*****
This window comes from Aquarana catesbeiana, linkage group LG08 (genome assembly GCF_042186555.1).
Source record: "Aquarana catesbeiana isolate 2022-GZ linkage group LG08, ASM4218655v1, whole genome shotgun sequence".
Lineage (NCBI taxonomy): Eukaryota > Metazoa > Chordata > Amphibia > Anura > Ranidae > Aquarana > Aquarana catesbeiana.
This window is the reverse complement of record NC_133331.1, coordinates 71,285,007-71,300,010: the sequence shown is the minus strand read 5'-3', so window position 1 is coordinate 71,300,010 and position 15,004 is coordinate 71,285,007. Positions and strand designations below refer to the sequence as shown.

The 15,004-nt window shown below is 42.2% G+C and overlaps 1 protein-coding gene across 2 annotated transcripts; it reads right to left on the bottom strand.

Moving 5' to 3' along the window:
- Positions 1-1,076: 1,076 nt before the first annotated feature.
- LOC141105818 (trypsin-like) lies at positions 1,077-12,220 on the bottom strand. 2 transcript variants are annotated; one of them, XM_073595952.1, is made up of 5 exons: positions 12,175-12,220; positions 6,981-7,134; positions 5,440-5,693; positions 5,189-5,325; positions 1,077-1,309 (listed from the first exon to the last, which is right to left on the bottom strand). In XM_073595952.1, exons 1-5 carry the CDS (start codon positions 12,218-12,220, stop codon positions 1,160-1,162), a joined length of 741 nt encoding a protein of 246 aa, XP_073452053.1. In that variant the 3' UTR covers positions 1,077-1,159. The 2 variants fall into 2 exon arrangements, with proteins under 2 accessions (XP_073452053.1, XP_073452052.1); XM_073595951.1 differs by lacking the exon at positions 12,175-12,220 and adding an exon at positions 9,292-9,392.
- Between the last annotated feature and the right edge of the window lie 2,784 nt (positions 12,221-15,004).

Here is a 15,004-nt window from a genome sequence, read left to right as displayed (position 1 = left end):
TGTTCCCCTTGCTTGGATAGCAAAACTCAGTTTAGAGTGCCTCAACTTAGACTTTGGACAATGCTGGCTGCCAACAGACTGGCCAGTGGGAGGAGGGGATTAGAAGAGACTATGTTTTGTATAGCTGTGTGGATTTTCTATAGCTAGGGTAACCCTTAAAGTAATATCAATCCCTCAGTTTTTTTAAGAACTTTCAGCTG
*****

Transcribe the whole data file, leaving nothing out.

This window comes from Aquarana catesbeiana, linkage group LG08 (genome assembly GCF_042186555.1).
Source record: "Aquarana catesbeiana isolate 2022-GZ linkage group LG08, ASM4218655v1, whole genome shotgun sequence".
Lineage (NCBI taxonomy): Eukaryota > Metazoa > Chordata > Amphibia > Anura > Ranidae > Aquarana > Aquarana catesbeiana.
This window is the reverse complement of record NC_133331.1, coordinates 71,285,007-71,300,010: the sequence shown is the minus strand read 5'-3', so window position 1 is coordinate 71,300,010 and position 15,004 is coordinate 71,285,007. Positions and strand designations below refer to the sequence as shown.

The 15,004-nt window shown below is 42.2% G+C and overlaps 1 protein-coding gene across 2 annotated transcripts; it reads right to left on the bottom strand.

Moving 5' to 3' along the window:
- Positions 1-1,076: 1,076 nt before the first annotated feature.
- LOC141105818 (trypsin-like) lies at positions 1,077-12,220 on the bottom strand. 2 transcript variants are annotated; one of them, XM_073595952.1, is made up of 5 exons: positions 12,175-12,220; positions 6,981-7,134; positions 5,440-5,693; positions 5,189-5,325; positions 1,077-1,309 (listed from the first exon to the last, which is right to left on the bottom strand). In XM_073595952.1, exons 1-5 carry the CDS (start codon positions 12,218-12,220, stop codon positions 1,160-1,162), a joined length of 741 nt encoding a protein of 246 aa, XP_073452053.1. In that variant the 3' UTR covers positions 1,077-1,159. The 2 variants fall into 2 exon arrangements, with proteins under 2 accessions (XP_073452053.1, XP_073452052.1); XM_073595951.1 differs by lacking the exon at positions 12,175-12,220 and adding an exon at positions 9,292-9,392.
- Between the last annotated feature and the right edge of the window lie 2,784 nt (positions 12,221-15,004).

Here is a 15,004-nt window from a genome sequence, read left to right as displayed (position 1 = left end):
TGTTCCCCTTGCTTGGATAGCAAAACTCAGTTTAGAGTGCCTCAACTTAGACTTTGGACAATGCTGGCTGCCAACAGACTGGCCAGTGGGAGGAGGGGATTAGAAGAGACTATGTTTTGTATAGCTGTGTGGATTTTCTATAGCTAGGGTAACCCTTAAAGTAATATCAATCCCTCAGTTTTTTTAAGAACTTTCAGCTG